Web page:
Next, you must educate your employees on what identity theft is and why they should care. Policies will most likely never be able to cover every situation, so educating employees about the ‘why’ as opposed to the ‘what’ is the best way to help them act beyond the policies while not taking any short cuts. The employees who are lowest on the managerial scale are often the ones with the greatest responsibility to protect businesses from identity theft. A little care can go a long way. The following five tips are a good start to protecting computer data:
- Encrypt all data on computers and mobile devices carrying agency information
- Control remote access with two-factor authentication where one device is separate from the computer providing access
- Use a “time-out function” requiring re-authentication after 30 minutes of inactivity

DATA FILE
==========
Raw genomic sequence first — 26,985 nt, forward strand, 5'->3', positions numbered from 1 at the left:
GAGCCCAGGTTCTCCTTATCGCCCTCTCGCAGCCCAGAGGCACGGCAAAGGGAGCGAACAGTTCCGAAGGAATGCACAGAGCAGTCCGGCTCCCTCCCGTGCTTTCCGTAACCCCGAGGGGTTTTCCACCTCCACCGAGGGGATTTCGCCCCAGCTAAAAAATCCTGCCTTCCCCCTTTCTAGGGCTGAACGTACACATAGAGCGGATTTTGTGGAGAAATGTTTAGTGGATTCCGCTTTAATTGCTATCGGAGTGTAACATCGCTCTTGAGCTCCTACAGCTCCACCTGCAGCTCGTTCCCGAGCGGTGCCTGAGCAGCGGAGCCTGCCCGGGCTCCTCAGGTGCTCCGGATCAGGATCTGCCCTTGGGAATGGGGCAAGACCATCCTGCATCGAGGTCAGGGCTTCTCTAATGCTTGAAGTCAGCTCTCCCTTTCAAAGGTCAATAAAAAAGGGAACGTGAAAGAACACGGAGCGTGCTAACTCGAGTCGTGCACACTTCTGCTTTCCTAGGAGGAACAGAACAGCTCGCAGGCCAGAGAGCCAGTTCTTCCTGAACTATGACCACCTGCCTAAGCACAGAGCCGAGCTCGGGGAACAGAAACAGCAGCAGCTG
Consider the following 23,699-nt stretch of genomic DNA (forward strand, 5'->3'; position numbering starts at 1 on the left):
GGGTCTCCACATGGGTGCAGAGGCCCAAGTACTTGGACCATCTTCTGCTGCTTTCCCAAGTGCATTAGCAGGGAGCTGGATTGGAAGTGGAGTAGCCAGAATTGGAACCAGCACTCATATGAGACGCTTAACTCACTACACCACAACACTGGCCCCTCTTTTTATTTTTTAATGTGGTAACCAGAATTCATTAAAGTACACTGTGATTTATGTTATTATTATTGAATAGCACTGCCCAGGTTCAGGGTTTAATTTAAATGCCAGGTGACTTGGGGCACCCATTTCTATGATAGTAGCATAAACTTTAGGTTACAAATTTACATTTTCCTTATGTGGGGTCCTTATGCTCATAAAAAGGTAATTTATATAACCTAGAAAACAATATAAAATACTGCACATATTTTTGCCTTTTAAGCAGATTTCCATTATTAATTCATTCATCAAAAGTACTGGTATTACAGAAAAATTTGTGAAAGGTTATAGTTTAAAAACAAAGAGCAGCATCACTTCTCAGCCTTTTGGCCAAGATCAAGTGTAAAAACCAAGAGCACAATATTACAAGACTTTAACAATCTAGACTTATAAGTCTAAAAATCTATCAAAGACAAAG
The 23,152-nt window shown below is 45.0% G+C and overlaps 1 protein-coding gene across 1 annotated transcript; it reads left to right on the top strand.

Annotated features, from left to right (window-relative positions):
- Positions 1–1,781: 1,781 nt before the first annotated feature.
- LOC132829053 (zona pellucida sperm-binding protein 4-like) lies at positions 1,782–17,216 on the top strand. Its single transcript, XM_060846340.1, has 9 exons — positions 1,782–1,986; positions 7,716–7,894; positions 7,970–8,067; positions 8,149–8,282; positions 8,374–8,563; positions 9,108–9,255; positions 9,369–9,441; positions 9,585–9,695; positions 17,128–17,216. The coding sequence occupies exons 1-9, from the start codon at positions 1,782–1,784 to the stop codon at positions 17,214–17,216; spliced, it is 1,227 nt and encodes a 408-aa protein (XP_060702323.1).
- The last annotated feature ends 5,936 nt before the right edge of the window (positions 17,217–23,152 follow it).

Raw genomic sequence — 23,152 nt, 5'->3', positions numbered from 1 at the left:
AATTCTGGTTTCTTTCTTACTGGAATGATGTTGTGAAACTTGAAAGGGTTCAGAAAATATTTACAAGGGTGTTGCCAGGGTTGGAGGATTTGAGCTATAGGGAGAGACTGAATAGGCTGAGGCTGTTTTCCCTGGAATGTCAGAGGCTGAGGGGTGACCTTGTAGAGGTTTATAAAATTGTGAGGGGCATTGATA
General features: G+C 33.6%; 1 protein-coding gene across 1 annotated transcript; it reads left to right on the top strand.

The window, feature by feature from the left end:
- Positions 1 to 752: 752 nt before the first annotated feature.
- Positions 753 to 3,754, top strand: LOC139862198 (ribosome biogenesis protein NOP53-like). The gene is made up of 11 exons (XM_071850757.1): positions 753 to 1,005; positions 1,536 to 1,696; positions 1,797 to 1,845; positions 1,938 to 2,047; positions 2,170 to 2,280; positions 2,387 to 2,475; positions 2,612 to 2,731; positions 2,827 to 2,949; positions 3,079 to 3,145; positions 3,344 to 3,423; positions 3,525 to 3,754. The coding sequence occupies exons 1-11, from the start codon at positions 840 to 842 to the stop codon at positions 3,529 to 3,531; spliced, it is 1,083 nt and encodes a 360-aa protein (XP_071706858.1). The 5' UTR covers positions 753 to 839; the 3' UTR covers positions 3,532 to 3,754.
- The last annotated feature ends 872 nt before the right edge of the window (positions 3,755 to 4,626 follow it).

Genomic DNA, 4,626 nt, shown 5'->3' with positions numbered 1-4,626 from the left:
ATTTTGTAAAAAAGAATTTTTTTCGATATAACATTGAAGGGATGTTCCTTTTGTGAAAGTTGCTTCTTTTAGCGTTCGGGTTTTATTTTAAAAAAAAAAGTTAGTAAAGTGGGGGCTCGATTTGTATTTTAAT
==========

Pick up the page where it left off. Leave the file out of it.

- Log all computer-readable extracts from databases holding sensitive information and verify each extract, including whether sensitive data has been erased within 90 days
- Ensure all individuals with access to client and business information sign a document clearly describing their responsibilities
Finally, providing better protection for your customers and employees’ information can stimulate greater loyalty amongst the two. Small and inexpensive changes can make a major transformation in helping your business avoid these pitfalls. You don’t necessarily need to buy the latest products or software, the latest research shows more than 88% of lost data last year was due to simple negligence. With many companies experiencing layoffs, the risk of employees leaving with private data is on the rise, both intentionally and unintentionally. Isn’t it worth your time to make sure that your business isn’t held legally or financially responsible for data loss and identity theft?
James McCartney is an Identity Management and Privacy Consultant for BearingPoint. He is a coauthor of the book If You Are Me, Then Who Am I – Why Identity Theft Matters to Consumers and Businesses.